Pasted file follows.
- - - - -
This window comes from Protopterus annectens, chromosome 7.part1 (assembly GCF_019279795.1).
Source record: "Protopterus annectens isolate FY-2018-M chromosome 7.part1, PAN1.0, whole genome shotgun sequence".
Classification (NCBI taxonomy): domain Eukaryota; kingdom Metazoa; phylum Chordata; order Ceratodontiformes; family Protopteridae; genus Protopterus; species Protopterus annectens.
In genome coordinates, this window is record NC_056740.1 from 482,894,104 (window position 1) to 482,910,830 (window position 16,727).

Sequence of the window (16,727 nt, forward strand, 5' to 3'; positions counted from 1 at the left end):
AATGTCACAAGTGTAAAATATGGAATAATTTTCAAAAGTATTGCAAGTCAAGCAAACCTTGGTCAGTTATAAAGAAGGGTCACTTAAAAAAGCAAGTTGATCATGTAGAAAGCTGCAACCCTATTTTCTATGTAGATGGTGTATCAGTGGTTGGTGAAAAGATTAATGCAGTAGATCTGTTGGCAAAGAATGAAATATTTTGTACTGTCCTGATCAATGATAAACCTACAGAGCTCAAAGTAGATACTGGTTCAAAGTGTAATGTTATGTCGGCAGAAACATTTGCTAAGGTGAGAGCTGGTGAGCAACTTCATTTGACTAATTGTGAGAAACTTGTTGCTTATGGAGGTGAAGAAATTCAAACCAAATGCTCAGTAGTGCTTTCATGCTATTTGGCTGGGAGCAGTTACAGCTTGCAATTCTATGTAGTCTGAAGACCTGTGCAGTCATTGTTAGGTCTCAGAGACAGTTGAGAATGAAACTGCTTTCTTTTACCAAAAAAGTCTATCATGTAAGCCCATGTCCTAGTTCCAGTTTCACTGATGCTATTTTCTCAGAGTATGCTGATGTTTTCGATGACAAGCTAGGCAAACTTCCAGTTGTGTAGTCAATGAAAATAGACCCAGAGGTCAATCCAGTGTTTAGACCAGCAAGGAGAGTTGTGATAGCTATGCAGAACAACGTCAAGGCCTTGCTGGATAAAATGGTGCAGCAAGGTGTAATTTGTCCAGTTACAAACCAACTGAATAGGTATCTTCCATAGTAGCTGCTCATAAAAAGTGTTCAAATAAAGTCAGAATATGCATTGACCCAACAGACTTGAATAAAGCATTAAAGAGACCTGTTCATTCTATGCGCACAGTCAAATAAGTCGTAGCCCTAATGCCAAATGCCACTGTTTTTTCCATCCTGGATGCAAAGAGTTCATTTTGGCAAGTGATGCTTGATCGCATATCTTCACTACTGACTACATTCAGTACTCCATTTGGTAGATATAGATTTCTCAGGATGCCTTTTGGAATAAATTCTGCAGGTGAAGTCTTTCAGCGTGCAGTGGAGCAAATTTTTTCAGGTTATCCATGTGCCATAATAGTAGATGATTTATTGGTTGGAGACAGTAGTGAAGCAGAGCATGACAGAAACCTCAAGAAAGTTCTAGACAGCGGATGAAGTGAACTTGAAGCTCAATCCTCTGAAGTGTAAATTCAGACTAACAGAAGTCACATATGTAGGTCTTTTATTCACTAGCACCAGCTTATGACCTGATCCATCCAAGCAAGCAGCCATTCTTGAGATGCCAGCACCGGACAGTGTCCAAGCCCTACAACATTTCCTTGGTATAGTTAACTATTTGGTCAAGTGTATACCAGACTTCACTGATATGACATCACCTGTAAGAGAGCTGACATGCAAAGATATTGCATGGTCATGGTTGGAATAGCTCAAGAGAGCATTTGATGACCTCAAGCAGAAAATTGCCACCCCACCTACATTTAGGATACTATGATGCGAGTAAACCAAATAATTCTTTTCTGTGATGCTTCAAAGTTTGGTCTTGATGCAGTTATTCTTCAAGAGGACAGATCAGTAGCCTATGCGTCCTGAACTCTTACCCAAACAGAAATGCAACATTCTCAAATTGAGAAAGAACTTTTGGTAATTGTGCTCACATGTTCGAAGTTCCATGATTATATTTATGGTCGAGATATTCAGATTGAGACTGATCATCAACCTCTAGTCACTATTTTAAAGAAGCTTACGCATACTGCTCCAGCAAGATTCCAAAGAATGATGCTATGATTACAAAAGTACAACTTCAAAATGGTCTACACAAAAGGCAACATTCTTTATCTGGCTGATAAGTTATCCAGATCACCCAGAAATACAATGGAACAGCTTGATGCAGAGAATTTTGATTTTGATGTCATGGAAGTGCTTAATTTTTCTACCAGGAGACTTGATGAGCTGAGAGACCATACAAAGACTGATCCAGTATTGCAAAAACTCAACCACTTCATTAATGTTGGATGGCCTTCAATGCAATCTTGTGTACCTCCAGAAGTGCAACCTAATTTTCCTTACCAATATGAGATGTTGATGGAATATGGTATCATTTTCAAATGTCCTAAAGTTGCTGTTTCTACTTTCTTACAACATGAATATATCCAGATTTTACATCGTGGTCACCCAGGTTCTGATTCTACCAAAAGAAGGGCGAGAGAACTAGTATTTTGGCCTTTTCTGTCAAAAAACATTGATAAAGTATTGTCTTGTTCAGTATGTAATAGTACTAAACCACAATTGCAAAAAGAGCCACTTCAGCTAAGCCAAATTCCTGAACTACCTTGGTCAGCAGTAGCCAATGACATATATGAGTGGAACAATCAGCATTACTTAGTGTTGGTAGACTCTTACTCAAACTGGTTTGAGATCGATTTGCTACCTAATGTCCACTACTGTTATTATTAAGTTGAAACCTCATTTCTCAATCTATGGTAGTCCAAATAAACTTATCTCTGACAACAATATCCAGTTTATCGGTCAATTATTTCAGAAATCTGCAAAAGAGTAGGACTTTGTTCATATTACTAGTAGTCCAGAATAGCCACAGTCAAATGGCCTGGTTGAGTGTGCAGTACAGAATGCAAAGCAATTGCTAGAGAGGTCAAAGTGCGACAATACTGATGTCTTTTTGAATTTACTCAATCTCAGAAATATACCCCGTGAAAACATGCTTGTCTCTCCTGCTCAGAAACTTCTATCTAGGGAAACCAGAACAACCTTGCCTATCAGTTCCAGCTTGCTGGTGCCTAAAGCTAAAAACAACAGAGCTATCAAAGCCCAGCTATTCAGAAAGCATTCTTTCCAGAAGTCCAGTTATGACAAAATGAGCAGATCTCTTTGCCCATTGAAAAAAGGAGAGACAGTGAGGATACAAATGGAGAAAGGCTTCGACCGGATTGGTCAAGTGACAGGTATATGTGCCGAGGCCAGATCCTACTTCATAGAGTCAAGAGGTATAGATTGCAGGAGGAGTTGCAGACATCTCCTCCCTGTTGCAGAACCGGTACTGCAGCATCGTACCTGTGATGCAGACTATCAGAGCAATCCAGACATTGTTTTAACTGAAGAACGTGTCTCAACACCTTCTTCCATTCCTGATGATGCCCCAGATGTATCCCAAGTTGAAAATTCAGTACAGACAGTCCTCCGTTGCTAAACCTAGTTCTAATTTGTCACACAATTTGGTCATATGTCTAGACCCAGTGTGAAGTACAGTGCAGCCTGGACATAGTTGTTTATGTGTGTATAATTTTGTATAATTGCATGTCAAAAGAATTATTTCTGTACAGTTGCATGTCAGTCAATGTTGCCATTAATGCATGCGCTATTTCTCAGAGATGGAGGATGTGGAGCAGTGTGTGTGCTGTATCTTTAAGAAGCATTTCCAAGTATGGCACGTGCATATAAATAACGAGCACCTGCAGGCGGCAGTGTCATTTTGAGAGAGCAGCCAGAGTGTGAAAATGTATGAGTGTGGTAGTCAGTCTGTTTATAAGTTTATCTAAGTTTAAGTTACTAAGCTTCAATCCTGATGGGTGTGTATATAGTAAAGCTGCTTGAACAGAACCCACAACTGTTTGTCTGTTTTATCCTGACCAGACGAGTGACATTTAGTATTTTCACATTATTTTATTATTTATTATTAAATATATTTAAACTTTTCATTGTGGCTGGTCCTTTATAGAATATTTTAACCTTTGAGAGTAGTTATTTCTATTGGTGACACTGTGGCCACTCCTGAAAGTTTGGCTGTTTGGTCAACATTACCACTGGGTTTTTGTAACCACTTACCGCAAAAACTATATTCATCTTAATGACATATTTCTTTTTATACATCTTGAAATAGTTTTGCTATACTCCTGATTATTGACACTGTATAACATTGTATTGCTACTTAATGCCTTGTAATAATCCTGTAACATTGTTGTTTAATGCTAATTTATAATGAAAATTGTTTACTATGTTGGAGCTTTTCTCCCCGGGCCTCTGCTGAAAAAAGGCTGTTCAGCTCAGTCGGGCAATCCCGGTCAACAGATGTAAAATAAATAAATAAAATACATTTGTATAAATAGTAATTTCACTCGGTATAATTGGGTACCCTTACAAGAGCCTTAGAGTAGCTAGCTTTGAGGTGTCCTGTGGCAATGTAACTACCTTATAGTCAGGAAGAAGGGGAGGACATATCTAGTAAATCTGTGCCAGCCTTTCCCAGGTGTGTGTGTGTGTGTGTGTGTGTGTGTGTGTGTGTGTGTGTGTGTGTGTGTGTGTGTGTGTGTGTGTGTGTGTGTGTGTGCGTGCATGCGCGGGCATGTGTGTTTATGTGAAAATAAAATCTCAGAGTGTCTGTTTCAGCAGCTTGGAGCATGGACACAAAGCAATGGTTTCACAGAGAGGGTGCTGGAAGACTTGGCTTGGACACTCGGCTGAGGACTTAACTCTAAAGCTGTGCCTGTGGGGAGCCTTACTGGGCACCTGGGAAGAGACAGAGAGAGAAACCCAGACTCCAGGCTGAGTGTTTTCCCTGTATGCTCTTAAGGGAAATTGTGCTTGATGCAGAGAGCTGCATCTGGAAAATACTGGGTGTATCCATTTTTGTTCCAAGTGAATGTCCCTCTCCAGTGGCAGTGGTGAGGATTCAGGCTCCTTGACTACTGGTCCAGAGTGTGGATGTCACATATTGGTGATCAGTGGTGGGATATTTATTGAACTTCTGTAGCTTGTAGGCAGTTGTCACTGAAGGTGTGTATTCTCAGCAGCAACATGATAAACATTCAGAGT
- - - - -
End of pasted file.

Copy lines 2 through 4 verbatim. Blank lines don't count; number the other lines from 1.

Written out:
Source record: "Protopterus annectens isolate FY-2018-M chromosome 7.part1, PAN1.0, whole genome shotgun sequence".
Classification (NCBI taxonomy): domain Eukaryota; kingdom Metazoa; phylum Chordata; order Ceratodontiformes; family Protopteridae; genus Protopterus; species Protopterus annectens.
In genome coordinates, this window is record NC_056740.1 from 482,894,104 (window position 1) to 482,910,830 (window position 16,727).